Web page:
• In mid April, the Union of Workers of the Electric and Irrigation Industry (UTIER for their Spanish acronym) held Cobra accountable for two major blackouts during the same week. UTIER president Angel Figueroa Jaramillo said at the time one of the blackouts was caused by D. Grimm, a Cobra subcontractor, while they were performing an excavation near a transmission tower. Another one, he said, was caused by Cobra while they were trimming trees near transmission lines.
  • On May 26, 2018, although PREPA had estimated they had energized 90% of the Island, they opted to grant a second contract to Cobra with a ceiling of $900 million, valid until May 25, 2019. Mammoth president Arty Straehla had announced his shareholders an increase in first quarter earnings of $494 million in comparison to the first quarter of 2017, for an increase of 559%.
  • The second Cobra contract ended up being much more onerous in its rates than the original Whitefish contract. NotiCel has analyzed the agreement and found that Cobra linemen would earn $325 per hour, whereas the Whitefish contract provided for $319 per hour for linemen.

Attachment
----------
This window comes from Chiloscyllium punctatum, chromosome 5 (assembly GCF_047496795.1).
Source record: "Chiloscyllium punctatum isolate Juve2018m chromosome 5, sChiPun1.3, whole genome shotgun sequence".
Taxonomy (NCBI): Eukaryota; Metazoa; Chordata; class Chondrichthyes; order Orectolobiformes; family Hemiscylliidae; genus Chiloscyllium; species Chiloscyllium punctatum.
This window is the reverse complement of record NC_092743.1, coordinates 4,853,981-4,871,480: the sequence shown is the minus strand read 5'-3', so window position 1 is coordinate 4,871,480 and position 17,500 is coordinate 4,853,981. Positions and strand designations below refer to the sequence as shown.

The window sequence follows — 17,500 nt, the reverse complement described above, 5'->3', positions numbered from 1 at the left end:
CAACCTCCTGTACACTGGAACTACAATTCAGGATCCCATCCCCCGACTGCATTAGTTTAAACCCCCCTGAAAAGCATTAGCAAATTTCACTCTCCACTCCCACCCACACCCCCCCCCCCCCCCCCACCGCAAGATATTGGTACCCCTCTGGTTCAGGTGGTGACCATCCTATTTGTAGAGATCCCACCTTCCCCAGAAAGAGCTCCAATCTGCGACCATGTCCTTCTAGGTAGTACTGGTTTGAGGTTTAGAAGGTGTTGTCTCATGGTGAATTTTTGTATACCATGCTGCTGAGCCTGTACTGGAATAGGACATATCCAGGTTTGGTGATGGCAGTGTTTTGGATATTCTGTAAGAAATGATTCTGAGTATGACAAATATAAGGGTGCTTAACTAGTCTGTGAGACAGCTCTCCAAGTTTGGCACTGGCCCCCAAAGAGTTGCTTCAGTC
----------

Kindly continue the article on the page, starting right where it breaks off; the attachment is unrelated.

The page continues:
• In August 2018, the Fiscal Control Board (FCB) revised the first Cobra contract along with its amendments as well as the second contract. They found the subsequent increases in the first agreement lacked any analysis to justify the raise and the pointed out that the cost per hour for linemen did not coincide with the average salary for linemen. For the second contract, the FOB alleged that PREPA did not provide the applicable rate structure for that agreement, therefore they did not pass judgment over the new rates.
  • On March 2019, the new PREPA executive director, José Ortiz, told NotiCel he would no renew or grant any new contracts to Cobra for their services. At the time, he said PREPA had not assigned any new jobs to Cobra personnel, and the company had begun to demobilize its equipment and personnel.
  • On May 24, 2019, the Office of the Inspector General for the Department of Homeland Security (OIG-DHS) revealed that FEMA was under investigation of their involvement in the Cobra contracts. The ongoing investigation resulted in the suspension of Ahsha Tribble, a FEMA Deputy Regional Administrator assigned to Puerto Rico for power restoration issues.
  • Late in May 2019, the Center for Investigative Journalism (CPI for its Spanish acronym) reported that a series of emails they acquired from the FCB revealed that Tribble had scheduled a meeting with the Board the 24th of January, 2018. Cobra president Keith Ellison as well as Cobra vicepresident, Ken Kinsey, attended the meeting, as well as PREPA consultant Todd Filsinger and Nathan Pollak from Filsinger Energy Partners. Tribble's lawyer at the time, Leo Aldridge, told CPI that the meeting was to discuss the status of energy restoration in the Island. CPI also revealed that FOB's revitalization coordinator, Noel Zamot, also maintained a close communication with Tribble, having weekly conversations on issues regarding restoration efforts.